Invisible Work of OpenStack: Security Bugs
Written by Jay Faulkner, Open Source Software Developer.
When you work on software, you’re always waiting for the moment when you get an email or message telling you that there might be a security problem.
This is the first step in a chain of events that ends with a patch and a vulnerability report. Here, I’m going to talk about that chain of events, and what happened for the most recent security bug I dealt with, OSSN-0091.
Identify the bug
First, some context: OpenStack has an entire Vulnerability Management team (VMT) and security project, with well-defined documentation and process to follow for a security issue.
In my role as Ironic Project Team Lead (PTL), I’m the de-facto Ironic contact with the VMT. This means that part of my job is shepherding the security bug through this pre-existing process.
The first step, which I alluded to above, is the initial notification that there might be a problem.
This can sometimes be as vague as a public bug report about weird behaviour, or, as in this case, can be a fully fleshed out problem statement by someone who has already done some troubleshooting.
In this case, Julia Kreger, another Ironic contributor, identified an issue where VirtualBMC or Sushy-Tools would strip secrets from a libvirt domain XML configuration.
Fix the bug
With the bug identified, it’s time to go about fixing it. Before we do, however, it is important to get a sense of its severity and impact. And this brings with it an important decision: to embargo or not to embargo.
Embargoing a security issue means you can repair the issue in private before it’s announced, to give people time to patch before details are released.
Making this decision is not free; there is significantly more overhead to fixing an issue in an embargoed fashion because you are unable to use your usual tooling and process. That’s a huge amount of developer time and frustration to pay for secrecy.
The Ironic community determined that this issue was not worthy of an embargo, for a couple of reasons.
- VirtualBMC and Sushy-Tools, where the bug was found, are used for testing purposes only. Therefore the overall number of Ironic users impacted by the bug was minimal.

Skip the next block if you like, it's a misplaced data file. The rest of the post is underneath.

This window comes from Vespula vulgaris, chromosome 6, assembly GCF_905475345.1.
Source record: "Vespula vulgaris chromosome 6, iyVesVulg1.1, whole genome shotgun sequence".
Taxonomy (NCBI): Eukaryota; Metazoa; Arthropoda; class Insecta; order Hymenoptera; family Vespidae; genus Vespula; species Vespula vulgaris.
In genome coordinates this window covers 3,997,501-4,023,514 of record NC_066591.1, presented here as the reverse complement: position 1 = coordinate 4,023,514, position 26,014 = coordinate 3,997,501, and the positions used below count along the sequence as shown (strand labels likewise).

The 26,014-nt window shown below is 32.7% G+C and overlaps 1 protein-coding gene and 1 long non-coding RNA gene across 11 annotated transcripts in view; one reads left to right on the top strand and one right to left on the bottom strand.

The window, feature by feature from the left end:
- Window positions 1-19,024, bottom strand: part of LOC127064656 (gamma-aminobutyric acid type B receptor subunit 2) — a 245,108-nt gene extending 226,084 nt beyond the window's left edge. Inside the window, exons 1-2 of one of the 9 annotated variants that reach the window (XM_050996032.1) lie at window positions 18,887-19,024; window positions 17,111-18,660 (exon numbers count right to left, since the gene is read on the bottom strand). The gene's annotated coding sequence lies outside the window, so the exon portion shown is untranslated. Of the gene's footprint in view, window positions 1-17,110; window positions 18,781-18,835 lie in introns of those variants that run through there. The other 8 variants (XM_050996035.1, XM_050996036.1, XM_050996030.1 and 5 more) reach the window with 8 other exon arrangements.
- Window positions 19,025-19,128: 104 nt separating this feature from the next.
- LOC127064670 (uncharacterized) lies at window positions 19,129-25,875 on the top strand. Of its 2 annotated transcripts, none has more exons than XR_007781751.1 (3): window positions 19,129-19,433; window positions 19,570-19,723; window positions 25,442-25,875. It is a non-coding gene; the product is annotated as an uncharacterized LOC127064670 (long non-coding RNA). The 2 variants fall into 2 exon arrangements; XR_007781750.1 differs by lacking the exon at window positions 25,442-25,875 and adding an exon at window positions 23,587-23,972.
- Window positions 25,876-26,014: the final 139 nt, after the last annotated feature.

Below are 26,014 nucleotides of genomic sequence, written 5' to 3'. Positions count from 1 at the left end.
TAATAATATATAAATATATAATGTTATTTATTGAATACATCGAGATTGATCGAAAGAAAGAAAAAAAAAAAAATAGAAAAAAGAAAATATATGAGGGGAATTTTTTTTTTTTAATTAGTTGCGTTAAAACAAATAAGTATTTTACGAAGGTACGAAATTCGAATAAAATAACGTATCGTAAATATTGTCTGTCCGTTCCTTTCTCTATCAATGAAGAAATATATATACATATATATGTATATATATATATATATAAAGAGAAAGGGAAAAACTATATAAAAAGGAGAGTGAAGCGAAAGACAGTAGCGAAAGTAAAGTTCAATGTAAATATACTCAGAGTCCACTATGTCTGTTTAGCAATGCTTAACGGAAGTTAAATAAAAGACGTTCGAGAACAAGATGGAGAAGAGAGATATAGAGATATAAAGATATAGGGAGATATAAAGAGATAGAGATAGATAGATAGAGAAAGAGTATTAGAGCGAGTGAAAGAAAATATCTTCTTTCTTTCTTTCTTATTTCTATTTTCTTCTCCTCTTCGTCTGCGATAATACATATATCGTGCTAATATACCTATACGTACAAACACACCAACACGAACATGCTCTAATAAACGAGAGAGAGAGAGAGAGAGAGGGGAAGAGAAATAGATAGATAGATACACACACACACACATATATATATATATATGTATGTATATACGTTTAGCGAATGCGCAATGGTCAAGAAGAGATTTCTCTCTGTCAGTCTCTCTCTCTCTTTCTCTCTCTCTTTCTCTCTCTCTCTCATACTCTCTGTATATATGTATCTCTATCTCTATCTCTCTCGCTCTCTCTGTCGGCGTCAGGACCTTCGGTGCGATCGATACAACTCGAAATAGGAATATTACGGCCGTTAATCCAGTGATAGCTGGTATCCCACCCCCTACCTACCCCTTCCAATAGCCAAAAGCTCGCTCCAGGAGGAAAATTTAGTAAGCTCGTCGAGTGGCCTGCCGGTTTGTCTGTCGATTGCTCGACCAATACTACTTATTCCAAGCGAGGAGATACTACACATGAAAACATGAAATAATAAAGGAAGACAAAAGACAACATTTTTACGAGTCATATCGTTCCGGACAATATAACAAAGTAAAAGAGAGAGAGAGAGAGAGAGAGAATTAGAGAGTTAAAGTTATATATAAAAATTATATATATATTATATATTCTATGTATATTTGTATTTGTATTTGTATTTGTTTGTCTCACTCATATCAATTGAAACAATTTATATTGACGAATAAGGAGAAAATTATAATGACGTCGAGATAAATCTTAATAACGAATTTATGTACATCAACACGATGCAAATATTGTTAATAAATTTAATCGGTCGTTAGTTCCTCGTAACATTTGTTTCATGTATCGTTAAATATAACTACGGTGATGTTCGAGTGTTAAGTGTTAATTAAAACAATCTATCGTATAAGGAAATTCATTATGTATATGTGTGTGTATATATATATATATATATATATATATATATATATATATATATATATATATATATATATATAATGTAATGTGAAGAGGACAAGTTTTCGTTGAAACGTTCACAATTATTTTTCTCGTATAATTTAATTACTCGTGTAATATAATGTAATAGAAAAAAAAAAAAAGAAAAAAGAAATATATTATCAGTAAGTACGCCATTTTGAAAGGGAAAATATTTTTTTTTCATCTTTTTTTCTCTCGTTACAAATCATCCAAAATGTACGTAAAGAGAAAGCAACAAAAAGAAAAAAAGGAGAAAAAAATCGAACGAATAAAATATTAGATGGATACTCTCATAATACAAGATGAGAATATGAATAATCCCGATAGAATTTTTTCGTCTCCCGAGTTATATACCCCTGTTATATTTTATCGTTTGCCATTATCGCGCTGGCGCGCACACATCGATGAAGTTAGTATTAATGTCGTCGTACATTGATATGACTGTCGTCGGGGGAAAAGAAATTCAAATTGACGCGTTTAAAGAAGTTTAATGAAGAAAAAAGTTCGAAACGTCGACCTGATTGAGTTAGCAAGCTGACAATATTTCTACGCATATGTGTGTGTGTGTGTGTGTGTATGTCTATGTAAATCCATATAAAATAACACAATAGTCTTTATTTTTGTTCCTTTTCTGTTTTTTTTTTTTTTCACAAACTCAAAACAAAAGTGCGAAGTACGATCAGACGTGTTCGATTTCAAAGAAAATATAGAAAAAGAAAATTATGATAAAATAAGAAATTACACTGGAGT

- The impact of the bug would not immediately be resolved by a patch – due to the nature of the bug, secrets were permanently removed from XML configuration, meaning that a patch was not sufficient to eliminate the issue for users who experienced it.
Because impact was limited, and patching wouldn’t help in this instance, we didn’t embargo but even when a bug is not embargoed, we try to maintain discretion while fixing the issue.
For example, we’ll avoid specifically mentioning threat models in commit messages for patches up for review, and leave the bug set to private.
For this bug, we were able to get the issue reproduced and resolved in both projects on the same day, and performed a release, but that work was just beginning.
Announce the fix
Now that we’ve identified the issue, triaged it, and fixed it, we have to announce it. This includes several steps, and a bit of writing.
The first thing we do is to have a CVE number assigned. CVE numbers are universal identifiers that can be used by anyone to uniquely identify a bug.
We do this step first because it can take multiple business days to have one assigned – approximately 2 days after it was requested, OSSN-0091 was issued CVE-2022-44020.
While waiting for the CVE number to be assigned, we turned our attention to writing a security note.
In OpenStack, there are two types of security announcements:
- An OpenStack Security Advisory (OSSA) is issued when there is a security issue in code that can be fixed simply by upgrading the code in question
- An OpenStack Security Notice (OSSN) is issued when more action than just a package upgrade is required, such as a reconfiguration of an impacted package
In our case, we had to issue a notice because impacted VMs would need explicit operator action to re-enable security.
Luckily, writing a security notice is made significantly easier by the templates available and the myriad of older notices that can be used as examples.
Now the process is complete – we identified the bug, fixed the bug, and announced the fix.
The big takeaways from me about this process are that even an extremely minor security issue can be time consuming to deal with. I can’t imagine the difficulty in navigating through this without being able to stand on the shoulders of years of process and documentation created by the OpenStack security team throughout the years.
Which is why I need to say a big thanks to Jeremy Stanley, who runs the security team, for walking me through this.
Dealing with security bugs, and the associated documentation, is the type of invisible, but important, open source work that the G-Research Open Source Software team prioritises.
Thanks to them for enabling me to do it for Ironic in this case.